2012 Photo Contest Winners

These are the top three finalists from the photo exhibit “NIPPON THROUGH MY EYES”
Congratulations to the winners and thank you to everyone who came out to view this exhibition and casted a vote!

Title: “The Last Tree That Stood in a Forest of Thousands”

Caption: All the trees in the forest that lined the coast in Rikuzentakata were swept away by the tsunami except for this one and now it is a symbol of hope for the people of that region.

By: Sophie Charles (FL)

Personal Essay Coming Soon



Title: “Japanese Rainbow”

Caption: Cranes in Ishinomaki.

By: Jessica Lee (WA)


Personal Essay Coming Soon



Title: “Osaka Castle”

Caption: A blending of old and new with the outer walls and moat of Osaka castle and a skyscraper visible in the distance.

By: Benjamin Johnson (MD)

Personal Essay





Photo Exhibition by American High School Students in Japan during summer of 2012

In July of 2012, we provided 32 American high school students with the opportunity to go to Japan for two weeks. For many of the participants, this was their first time to Japan and experiencing the country whose language they have been studying for several years. This program focused on the Tohoku area, which was deeply affected by the Great East Japan Earthquake and Tsunami in March, 2011. They participated in exchanges with local elementary and high school students and saw first-hand the destructive forces of the tsunami. They also spent some time learning about Japanese culture in Osaka while participating in homestays. You will have the opportunity through this exhibition to see Japan through their eyes and get a glimpse of what they saw and felt during their trip. This exhibition will last through October 13 and the top three finalists will be announced in late October.

Certificate of Recognition from the city of Los Angeles for our photo exhibition
Nippon Through My Eyes.

JET Memorial Invitation Program


This program is dedicated to Taylor Anderson (Ishinomaki, Miyagi) and Montgomery Dickson (Rikuzentakata, Iwate) who sadly lost their lives during the March 11 Tohoku Earthquake and Tsunami in 2011. Both Talyor and Monty were working in the Tohoku region as English teachers at the elementary level through the JET program, which is organized by the Foreign Ministry of Japan. Through their efforts to promote mutual understanding between Japan and the United States, the JET Memorial Invitation Program (JET-MIP) was born and will carry on their work for five consecutive years starting in 2011.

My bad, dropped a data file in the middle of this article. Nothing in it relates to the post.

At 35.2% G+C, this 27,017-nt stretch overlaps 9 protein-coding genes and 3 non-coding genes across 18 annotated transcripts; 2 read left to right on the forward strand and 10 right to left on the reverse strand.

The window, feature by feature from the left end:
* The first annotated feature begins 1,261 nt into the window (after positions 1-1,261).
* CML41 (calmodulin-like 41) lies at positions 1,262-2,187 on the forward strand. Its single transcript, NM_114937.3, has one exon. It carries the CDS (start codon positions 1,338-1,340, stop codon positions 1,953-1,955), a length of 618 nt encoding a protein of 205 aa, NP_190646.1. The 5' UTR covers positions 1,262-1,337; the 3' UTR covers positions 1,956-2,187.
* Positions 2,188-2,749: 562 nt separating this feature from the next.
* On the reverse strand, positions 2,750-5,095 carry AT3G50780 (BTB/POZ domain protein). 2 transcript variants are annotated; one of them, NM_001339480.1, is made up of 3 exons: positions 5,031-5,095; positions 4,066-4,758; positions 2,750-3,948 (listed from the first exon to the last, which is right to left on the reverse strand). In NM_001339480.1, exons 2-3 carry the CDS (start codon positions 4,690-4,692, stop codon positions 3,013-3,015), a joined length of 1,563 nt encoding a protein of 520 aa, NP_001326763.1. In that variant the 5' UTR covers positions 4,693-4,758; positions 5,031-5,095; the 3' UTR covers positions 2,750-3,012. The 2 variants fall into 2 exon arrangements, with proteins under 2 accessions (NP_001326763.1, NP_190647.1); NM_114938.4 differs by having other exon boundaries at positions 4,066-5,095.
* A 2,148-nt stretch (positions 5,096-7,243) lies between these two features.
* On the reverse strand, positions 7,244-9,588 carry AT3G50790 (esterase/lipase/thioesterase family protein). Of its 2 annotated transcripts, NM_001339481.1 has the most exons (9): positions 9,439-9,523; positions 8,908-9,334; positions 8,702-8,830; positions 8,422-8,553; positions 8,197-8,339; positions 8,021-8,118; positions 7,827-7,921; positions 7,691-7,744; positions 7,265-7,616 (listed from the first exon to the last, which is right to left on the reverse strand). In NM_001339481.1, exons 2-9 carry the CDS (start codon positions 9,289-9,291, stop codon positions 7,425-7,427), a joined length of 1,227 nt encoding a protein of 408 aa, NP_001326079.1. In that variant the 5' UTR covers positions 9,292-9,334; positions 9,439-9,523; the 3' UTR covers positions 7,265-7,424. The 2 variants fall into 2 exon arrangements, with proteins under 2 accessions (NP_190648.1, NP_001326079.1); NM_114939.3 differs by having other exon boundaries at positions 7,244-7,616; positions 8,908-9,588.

JET-MIP is a two week invitation program to Japan for American high school students. There are three goals which includes encouraging participants to continue their study of Japanese, promoting youth exchanges such as the JET program, and creating student networks so they can build lasting friendship with each other and with friends they make in Japan. Bridge building is the theme as each participant seeks to discover their passion as it relates to building lasting friendships between Japan and the United States.

2012 Tour

In July, 32 participants from all over the United States travelled to Japan for a study tour that focused on the Tohoku region. They participated in exchanges with elementary and high school students in the Tohoku area and also toured the three cities of Rikuzentakata, Kesennuma, and Ishinomaki which were the hardest hit areas during the  2011 Great East Japan Tsunami. Throughout the trip, each participant was able to see for themselves the destructive force of the Tsunami and the current conditions of the area, which motivated them to think of ideas of how they can help during the inaugural high school summit. They also visited what remains of the Rikuzentaka City Hall where Monty Dickson worked, Taylor’s Bunko (Taylor’s Reading Corner), and Kiwi club members, many of whom were friends of Taylor Anderson. The last week of the trip was spent at our Japanese Language Institute in Osaka where they took part in cultural activities and participated in homestays. The photos you see in this exhibition represent small windows into the world that the participants saw during their two week trip.